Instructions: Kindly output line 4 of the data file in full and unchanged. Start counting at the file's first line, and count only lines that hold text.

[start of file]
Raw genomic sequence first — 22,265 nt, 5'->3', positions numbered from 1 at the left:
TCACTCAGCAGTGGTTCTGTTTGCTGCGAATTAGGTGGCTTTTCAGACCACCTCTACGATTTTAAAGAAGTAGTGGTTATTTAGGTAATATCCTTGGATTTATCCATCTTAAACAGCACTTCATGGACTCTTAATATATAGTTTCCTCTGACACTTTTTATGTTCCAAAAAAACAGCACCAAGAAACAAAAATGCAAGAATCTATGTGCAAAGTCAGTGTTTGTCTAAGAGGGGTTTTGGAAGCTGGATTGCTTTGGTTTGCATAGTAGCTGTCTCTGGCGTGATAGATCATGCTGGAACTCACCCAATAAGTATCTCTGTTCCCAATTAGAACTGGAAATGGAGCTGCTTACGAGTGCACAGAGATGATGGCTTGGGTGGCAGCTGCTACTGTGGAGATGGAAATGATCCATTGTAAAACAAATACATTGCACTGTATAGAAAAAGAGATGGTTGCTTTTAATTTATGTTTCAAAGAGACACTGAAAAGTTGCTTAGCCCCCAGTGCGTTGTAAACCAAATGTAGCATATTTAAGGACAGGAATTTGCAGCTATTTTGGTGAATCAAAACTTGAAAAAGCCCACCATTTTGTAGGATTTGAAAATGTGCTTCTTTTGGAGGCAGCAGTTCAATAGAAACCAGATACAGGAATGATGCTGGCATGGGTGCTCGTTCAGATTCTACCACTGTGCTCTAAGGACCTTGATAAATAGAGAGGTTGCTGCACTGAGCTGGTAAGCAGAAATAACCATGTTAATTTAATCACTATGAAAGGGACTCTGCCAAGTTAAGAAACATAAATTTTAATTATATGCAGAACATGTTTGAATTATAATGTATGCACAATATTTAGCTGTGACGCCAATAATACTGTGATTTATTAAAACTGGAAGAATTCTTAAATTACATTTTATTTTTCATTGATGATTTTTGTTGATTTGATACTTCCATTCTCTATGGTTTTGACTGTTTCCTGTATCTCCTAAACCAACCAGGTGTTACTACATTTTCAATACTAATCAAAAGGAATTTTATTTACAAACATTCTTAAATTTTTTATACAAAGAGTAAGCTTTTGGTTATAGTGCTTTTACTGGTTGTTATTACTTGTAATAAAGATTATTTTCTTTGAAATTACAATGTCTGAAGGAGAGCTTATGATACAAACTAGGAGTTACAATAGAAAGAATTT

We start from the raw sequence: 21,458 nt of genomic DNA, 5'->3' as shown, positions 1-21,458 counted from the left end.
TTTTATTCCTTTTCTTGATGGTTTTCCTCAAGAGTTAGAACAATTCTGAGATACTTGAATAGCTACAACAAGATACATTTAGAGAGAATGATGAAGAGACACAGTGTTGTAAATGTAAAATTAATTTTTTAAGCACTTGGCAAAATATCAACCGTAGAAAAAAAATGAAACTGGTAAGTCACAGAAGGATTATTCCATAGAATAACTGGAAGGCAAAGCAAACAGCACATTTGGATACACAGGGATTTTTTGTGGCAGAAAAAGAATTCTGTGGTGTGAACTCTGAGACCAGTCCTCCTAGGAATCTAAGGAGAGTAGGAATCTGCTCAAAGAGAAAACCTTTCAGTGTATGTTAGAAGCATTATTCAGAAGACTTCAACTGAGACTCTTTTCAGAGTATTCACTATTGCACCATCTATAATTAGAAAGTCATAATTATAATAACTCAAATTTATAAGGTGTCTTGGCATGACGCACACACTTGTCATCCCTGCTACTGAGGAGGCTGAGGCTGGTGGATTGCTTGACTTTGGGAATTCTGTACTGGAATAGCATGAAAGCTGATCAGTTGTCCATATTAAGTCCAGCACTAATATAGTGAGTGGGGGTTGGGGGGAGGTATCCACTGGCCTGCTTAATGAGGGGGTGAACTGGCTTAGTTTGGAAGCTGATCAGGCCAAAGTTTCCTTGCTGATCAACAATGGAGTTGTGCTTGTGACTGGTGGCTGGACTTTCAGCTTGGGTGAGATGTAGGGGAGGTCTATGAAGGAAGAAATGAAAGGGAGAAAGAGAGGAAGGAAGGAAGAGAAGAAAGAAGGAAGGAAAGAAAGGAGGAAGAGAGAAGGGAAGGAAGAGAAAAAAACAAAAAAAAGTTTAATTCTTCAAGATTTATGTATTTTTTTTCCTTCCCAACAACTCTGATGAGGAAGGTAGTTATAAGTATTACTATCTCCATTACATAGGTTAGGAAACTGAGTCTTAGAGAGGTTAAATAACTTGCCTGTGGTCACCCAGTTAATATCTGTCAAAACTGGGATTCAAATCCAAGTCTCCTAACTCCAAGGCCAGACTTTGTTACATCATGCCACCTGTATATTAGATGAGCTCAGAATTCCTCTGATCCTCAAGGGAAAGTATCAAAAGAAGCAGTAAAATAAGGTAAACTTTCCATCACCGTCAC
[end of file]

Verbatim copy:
TTTTATTCCTTTTCTTGATGGTTTTCCTCAAGAGTTAGAACAATTCTGAGATACTTGAATAGCTACAACAAGATACATTTAGAGAGAATGATGAAGAGACACAGTGTTGTAAATGTAAAATTAATTTTTTAAGCACTTGGCAAAATATCAACCGTAGAAAAAAAATGAAACTGGTAAGTCACAGAAGGATTATTCCATAGAATAACTGGAAGGCAAAGCAAACAGCACATTTGGATACACAGGGATTTTTTGTGGCAGAAAAAGAATTCTGTGGTGTGAACTCTGAGACCAGTCCTCCTAGGAATCTAAGGAGAGTAGGAATCTGCTCAAAGAGAAAACCTTTCAGTGTATGTTAGAAGCATTATTCAGAAGACTTCAACTGAGACTCTTTTCAGAGTATTCACTATTGCACCATCTATAATTAGAAAGTCATAATTATAATAACTCAAATTTATAAGGTGTCTTGGCATGACGCACACACTTGTCATCCCTGCTACTGAGGAGGCTGAGGCTGGTGGATTGCTTGACTTTGGGAATTCTGTACTGGAATAGCATGAAAGCTGATCAGTTGTCCATATTAAGTCCAGCACTAATATAGTGAGTGGGGGTTGGGGGGAGGTATCCACTGGCCTGCTTAATGAGGGGGTGAACTGGCTTAGTTTGGAAGCTGATCAGGCCAAAGTTTCCTTGCTGATCAACAATGGAGTTGTGCTTGTGACTGGTGGCTGGACTTTCAGCTTGGGTGAGATGTAGGGGAGGTCTATGAAGGAAGAAATGAAAGGGAGAAAGAGAGGAAGGAAGGAAGAGAAGAAAGAAGGAAGGAAAGAAAGGAGGAAGAGAGAAGGGAAGGAAGAGAAAAAAACAAAAAAAAGTTTAATTCTTCAAGATTTATGTATTTTTTTTCCTTCCCAACAACTCTGATGAGGAAGGTAGTTATAAGTATTACTATCTCCATTACATAGGTTAGGAAACTGAGTCTTAGAGAGGTTAAATAACTTGCCTGTGGTCACCCAGTTAATATCTGTCAAAACTGGGATTCAAATCCAAGTCTCCTAACTCCAAGGCCAGACTTTGTTACATCATGCCACCTGTATATTAGATGAGCTCAGAATTCCTCTGATCCTCAAGGGAAAGTATCAAAAGAAGCAGTAAAATAAGGTAAACTTTCCATCACCGTCAC